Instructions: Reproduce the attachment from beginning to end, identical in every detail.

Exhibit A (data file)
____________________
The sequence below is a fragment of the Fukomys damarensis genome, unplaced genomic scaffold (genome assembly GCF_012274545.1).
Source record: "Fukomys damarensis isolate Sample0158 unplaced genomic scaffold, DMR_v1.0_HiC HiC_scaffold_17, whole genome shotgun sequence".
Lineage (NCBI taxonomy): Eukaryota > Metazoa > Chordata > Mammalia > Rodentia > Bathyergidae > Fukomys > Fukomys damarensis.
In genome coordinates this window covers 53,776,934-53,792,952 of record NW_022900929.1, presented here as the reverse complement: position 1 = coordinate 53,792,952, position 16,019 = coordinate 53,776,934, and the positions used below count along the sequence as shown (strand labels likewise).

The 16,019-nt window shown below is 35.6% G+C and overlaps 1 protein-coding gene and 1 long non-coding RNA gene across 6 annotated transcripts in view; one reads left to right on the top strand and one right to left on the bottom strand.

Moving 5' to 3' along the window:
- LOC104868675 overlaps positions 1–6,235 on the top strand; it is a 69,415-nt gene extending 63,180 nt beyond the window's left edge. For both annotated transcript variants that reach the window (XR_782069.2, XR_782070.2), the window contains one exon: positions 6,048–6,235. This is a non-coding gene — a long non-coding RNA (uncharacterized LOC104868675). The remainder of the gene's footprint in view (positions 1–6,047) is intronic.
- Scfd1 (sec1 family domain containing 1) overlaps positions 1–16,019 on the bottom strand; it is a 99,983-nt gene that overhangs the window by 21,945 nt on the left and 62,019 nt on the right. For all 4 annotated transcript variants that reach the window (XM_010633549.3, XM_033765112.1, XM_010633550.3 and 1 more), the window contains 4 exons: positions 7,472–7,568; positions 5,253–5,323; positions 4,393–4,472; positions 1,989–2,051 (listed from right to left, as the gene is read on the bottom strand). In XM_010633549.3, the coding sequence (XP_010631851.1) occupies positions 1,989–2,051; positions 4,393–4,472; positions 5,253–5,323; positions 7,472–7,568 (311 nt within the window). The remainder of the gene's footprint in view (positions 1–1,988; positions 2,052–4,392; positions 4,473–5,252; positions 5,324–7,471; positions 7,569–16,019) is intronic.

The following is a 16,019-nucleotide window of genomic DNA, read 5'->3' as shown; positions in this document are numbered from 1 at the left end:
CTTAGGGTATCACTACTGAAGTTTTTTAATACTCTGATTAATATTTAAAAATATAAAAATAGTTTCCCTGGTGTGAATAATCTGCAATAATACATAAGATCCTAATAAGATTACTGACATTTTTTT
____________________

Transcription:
The sequence below is a fragment of the Fukomys damarensis genome, unplaced genomic scaffold (genome assembly GCF_012274545.1).
Source record: "Fukomys damarensis isolate Sample0158 unplaced genomic scaffold, DMR_v1.0_HiC HiC_scaffold_17, whole genome shotgun sequence".
Lineage (NCBI taxonomy): Eukaryota > Metazoa > Chordata > Mammalia > Rodentia > Bathyergidae > Fukomys > Fukomys damarensis.
In genome coordinates this window covers 53,776,934-53,792,952 of record NW_022900929.1, presented here as the reverse complement: position 1 = coordinate 53,792,952, position 16,019 = coordinate 53,776,934, and the positions used below count along the sequence as shown (strand labels likewise).

The 16,019-nt window shown below is 35.6% G+C and overlaps 1 protein-coding gene and 1 long non-coding RNA gene across 6 annotated transcripts in view; one reads left to right on the top strand and one right to left on the bottom strand.

Moving 5' to 3' along the window:
- LOC104868675 overlaps positions 1–6,235 on the top strand; it is a 69,415-nt gene extending 63,180 nt beyond the window's left edge. For both annotated transcript variants that reach the window (XR_782069.2, XR_782070.2), the window contains one exon: positions 6,048–6,235. This is a non-coding gene — a long non-coding RNA (uncharacterized LOC104868675). The remainder of the gene's footprint in view (positions 1–6,047) is intronic.
- Scfd1 (sec1 family domain containing 1) overlaps positions 1–16,019 on the bottom strand; it is a 99,983-nt gene that overhangs the window by 21,945 nt on the left and 62,019 nt on the right. For all 4 annotated transcript variants that reach the window (XM_010633549.3, XM_033765112.1, XM_010633550.3 and 1 more), the window contains 4 exons: positions 7,472–7,568; positions 5,253–5,323; positions 4,393–4,472; positions 1,989–2,051 (listed from right to left, as the gene is read on the bottom strand). In XM_010633549.3, the coding sequence (XP_010631851.1) occupies positions 1,989–2,051; positions 4,393–4,472; positions 5,253–5,323; positions 7,472–7,568 (311 nt within the window). The remainder of the gene's footprint in view (positions 1–1,988; positions 2,052–4,392; positions 4,473–5,252; positions 5,324–7,471; positions 7,569–16,019) is intronic.

The following is a 16,019-nucleotide window of genomic DNA, read 5'->3' as shown; positions in this document are numbered from 1 at the left end:
CTTAGGGTATCACTACTGAAGTTTTTTAATACTCTGATTAATATTTAAAAATATAAAAATAGTTTCCCTGGTGTGAATAATCTGCAATAATACATAAGATCCTAATAAGATTACTGACATTTTTTT